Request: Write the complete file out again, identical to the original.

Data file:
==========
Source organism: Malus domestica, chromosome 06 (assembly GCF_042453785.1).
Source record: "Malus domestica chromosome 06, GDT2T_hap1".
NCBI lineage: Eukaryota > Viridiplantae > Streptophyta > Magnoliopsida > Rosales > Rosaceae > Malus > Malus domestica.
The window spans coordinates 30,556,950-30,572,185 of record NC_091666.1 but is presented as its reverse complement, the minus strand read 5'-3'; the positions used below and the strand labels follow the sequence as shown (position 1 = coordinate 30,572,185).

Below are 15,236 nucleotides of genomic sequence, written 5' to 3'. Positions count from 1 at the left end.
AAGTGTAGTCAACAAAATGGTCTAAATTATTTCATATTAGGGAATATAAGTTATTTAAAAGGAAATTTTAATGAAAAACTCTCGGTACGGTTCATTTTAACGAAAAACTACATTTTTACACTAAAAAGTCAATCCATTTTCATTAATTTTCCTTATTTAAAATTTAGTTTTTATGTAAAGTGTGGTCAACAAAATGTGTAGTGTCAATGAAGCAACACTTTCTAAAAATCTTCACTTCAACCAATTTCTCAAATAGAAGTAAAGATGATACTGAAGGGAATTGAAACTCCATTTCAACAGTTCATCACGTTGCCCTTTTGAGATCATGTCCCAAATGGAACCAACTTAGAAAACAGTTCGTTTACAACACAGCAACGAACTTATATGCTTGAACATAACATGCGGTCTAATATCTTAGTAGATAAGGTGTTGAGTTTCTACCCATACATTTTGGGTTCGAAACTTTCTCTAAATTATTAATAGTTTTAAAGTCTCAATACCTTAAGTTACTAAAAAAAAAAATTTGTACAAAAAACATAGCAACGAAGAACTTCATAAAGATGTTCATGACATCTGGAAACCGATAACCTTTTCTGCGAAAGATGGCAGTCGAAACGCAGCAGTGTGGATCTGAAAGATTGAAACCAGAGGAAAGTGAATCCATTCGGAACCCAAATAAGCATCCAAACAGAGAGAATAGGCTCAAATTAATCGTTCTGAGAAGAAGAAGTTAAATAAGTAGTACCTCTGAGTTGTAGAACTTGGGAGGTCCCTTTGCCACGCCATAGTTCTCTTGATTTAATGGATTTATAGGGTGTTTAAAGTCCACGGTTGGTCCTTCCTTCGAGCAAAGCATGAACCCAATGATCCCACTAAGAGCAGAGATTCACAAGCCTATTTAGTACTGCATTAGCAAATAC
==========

Source organism: Malus domestica, chromosome 06 (assembly GCF_042453785.1).
Source record: "Malus domestica chromosome 06, GDT2T_hap1".
NCBI lineage: Eukaryota > Viridiplantae > Streptophyta > Magnoliopsida > Rosales > Rosaceae > Malus > Malus domestica.
The window spans coordinates 30,556,950-30,572,185 of record NC_091666.1 but is presented as its reverse complement, the minus strand read 5'-3'; the positions used below and the strand labels follow the sequence as shown (position 1 = coordinate 30,572,185).

Below are 15,236 nucleotides of genomic sequence, written 5' to 3'. Positions count from 1 at the left end.
AAGTGTAGTCAACAAAATGGTCTAAATTATTTCATATTAGGGAATATAAGTTATTTAAAAGGAAATTTTAATGAAAAACTCTCGGTACGGTTCATTTTAACGAAAAACTACATTTTTACACTAAAAAGTCAATCCATTTTCATTAATTTTCCTTATTTAAAATTTAGTTTTTATGTAAAGTGTGGTCAACAAAATGTGTAGTGTCAATGAAGCAACACTTTCTAAAAATCTTCACTTCAACCAATTTCTCAAATAGAAGTAAAGATGATACTGAAGGGAATTGAAACTCCATTTCAACAGTTCATCACGTTGCCCTTTTGAGATCATGTCCCAAATGGAACCAACTTAGAAAACAGTTCGTTTACAACACAGCAACGAACTTATATGCTTGAACATAACATGCGGTCTAATATCTTAGTAGATAAGGTGTTGAGTTTCTACCCATACATTTTGGGTTCGAAACTTTCTCTAAATTATTAATAGTTTTAAAGTCTCAATACCTTAAGTTACTAAAAAAAAAAATTTGTACAAAAAACATAGCAACGAAGAACTTCATAAAGATGTTCATGACATCTGGAAACCGATAACCTTTTCTGCGAAAGATGGCAGTCGAAACGCAGCAGTGTGGATCTGAAAGATTGAAACCAGAGGAAAGTGAATCCATTCGGAACCCAAATAAGCATCCAAACAGAGAGAATAGGCTCAAATTAATCGTTCTGAGAAGAAGAAGTTAAATAAGTAGTACCTCTGAGTTGTAGAACTTGGGAGGTCCCTTTGCCACGCCATAGTTCTCTTGATTTAATGGATTTATAGGGTGTTTAAAGTCCACGGTTGGTCCTTCCTTCGAGCAAAGCATGAACCCAATGATCCCACTAAGAGCAGAGATTCACAAGCCTATTTAGTACTGCATTAGCAAATAC